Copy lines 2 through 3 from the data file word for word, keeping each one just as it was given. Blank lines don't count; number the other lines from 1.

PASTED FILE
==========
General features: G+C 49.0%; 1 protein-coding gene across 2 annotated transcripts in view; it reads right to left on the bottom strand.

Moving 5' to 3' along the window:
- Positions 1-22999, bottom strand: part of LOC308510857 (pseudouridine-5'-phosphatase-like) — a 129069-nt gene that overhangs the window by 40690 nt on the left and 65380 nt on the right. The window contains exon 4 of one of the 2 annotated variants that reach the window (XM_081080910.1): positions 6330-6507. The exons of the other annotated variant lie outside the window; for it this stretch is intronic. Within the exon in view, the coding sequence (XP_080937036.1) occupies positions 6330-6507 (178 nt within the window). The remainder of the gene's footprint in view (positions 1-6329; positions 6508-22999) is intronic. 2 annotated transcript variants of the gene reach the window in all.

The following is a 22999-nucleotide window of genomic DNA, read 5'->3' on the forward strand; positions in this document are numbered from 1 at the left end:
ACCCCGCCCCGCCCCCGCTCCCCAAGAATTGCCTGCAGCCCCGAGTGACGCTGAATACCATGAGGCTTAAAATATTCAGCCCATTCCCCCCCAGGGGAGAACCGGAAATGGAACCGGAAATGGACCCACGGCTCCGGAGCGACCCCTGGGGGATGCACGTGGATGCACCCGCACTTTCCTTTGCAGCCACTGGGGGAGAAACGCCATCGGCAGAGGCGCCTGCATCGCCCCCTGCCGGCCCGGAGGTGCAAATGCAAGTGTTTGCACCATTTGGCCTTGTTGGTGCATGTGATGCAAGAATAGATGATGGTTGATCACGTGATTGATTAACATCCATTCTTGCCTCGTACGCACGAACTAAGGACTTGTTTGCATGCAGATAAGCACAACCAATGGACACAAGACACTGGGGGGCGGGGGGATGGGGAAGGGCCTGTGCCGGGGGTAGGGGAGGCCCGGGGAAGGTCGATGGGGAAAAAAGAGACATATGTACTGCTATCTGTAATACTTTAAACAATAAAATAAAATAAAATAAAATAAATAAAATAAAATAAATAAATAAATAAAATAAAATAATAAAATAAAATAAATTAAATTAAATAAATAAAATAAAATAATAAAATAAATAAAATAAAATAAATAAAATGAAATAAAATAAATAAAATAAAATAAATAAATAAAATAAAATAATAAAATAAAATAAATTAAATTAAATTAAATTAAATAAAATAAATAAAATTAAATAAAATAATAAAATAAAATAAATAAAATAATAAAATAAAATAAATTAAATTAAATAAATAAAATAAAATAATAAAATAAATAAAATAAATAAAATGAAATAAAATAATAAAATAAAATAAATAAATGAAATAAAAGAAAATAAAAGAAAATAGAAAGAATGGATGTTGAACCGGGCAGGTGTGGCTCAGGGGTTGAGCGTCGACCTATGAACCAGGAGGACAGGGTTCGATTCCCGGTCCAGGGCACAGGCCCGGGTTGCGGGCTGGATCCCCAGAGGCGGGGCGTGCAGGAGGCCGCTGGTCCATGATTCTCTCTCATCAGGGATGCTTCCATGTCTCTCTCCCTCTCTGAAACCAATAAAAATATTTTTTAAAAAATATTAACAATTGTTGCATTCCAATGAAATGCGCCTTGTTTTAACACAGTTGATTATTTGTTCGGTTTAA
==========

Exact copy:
Moving 5' to 3' along the window:
- Positions 1-22999, bottom strand: part of LOC308510857 (pseudouridine-5'-phosphatase-like) — a 129069-nt gene that overhangs the window by 40690 nt on the left and 65380 nt on the right. The window contains exon 4 of one of the 2 annotated variants that reach the window (XM_081080910.1): positions 6330-6507. The exons of the other annotated variant lie outside the window; for it this stretch is intronic. Within the exon in view, the coding sequence (XP_080937036.1) occupies positions 6330-6507 (178 nt within the window). The remainder of the gene's footprint in view (positions 1-6329; positions 6508-22999) is intronic. 2 annotated transcript variants of the gene reach the window in all.